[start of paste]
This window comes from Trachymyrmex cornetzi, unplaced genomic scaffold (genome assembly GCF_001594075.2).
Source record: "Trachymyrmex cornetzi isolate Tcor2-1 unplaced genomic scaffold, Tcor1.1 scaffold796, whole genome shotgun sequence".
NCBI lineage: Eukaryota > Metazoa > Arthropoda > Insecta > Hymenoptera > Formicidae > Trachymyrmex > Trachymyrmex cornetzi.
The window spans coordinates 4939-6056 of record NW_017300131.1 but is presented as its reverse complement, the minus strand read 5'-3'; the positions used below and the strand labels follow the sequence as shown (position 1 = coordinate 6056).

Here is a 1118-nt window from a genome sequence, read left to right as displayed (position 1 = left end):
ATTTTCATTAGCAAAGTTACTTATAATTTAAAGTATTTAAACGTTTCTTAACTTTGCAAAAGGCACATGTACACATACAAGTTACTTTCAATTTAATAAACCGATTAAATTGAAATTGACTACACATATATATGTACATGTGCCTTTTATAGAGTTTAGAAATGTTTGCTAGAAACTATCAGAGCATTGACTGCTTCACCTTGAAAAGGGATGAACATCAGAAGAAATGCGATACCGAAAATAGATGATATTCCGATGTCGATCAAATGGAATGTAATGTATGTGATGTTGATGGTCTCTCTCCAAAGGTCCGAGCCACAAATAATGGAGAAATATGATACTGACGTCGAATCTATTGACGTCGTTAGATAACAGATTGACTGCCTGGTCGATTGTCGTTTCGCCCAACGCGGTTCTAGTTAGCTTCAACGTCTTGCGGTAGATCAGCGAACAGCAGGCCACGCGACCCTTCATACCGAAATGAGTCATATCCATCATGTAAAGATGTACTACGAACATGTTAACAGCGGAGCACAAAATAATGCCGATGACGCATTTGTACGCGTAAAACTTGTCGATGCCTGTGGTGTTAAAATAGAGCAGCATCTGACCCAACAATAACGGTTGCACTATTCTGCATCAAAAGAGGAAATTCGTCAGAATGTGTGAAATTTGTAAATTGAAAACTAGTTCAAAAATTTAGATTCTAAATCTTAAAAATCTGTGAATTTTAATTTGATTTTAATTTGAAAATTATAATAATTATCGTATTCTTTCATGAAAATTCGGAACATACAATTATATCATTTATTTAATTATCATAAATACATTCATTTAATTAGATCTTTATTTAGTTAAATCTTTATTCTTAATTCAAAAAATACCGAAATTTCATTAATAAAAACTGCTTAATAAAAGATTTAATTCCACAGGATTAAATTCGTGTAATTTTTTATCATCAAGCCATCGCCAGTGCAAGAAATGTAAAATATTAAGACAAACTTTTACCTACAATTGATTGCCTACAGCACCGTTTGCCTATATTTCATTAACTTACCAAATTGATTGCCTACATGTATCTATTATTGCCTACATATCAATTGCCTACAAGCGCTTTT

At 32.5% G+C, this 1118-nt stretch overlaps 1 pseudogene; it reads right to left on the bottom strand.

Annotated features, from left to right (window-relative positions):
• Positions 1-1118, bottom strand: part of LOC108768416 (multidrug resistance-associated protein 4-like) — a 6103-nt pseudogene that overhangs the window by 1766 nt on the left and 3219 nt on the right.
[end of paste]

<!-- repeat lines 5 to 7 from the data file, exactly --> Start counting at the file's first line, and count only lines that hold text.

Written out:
Here is a 1118-nt window from a genome sequence, read left to right as displayed (position 1 = left end):
ATTTTCATTAGCAAAGTTACTTATAATTTAAAGTATTTAAACGTTTCTTAACTTTGCAAAAGGCACATGTACACATACAAGTTACTTTCAATTTAATAAACCGATTAAATTGAAATTGACTACACATATATATGTACATGTGCCTTTTATAGAGTTTAGAAATGTTTGCTAGAAACTATCAGAGCATTGACTGCTTCACCTTGAAAAGGGATGAACATCAGAAGAAATGCGATACCGAAAATAGATGATATTCCGATGTCGATCAAATGGAATGTAATGTATGTGATGTTGATGGTCTCTCTCCAAAGGTCCGAGCCACAAATAATGGAGAAATATGATACTGACGTCGAATCTATTGACGTCGTTAGATAACAGATTGACTGCCTGGTCGATTGTCGTTTCGCCCAACGCGGTTCTAGTTAGCTTCAACGTCTTGCGGTAGATCAGCGAACAGCAGGCCACGCGACCCTTCATACCGAAATGAGTCATATCCATCATGTAAAGATGTACTACGAACATGTTAACAGCGGAGCACAAAATAATGCCGATGACGCATTTGTACGCGTAAAACTTGTCGATGCCTGTGGTGTTAAAATAGAGCAGCATCTGACCCAACAATAACGGTTGCACTATTCTGCATCAAAAGAGGAAATTCGTCAGAATGTGTGAAATTTGTAAATTGAAAACTAGTTCAAAAATTTAGATTCTAAATCTTAAAAATCTGTGAATTTTAATTTGATTTTAATTTGAAAATTATAATAATTATCGTATTCTTTCATGAAAATTCGGAACATACAATTATATCATTTATTTAATTATCATAAATACATTCATTTAATTAGATCTTTATTTAGTTAAATCTTTATTCTTAATTCAAAAAATACCGAAATTTCATTAATAAAAACTGCTTAATAAAAGATTTAATTCCACAGGATTAAATTCGTGTAATTTTTTATCATCAAGCCATCGCCAGTGCAAGAAATGTAAAATATTAAGACAAACTTTTACCTACAATTGATTGCCTACAGCACCGTTTGCCTATATTTCATTAACTTACCAAATTGATTGCCTACATGTATCTATTATTGCCTACATATCAATTGCCTACAAGCGCTTTT

At 32.5% G+C, this 1118-nt stretch overlaps 1 pseudogene; it reads right to left on the bottom strand.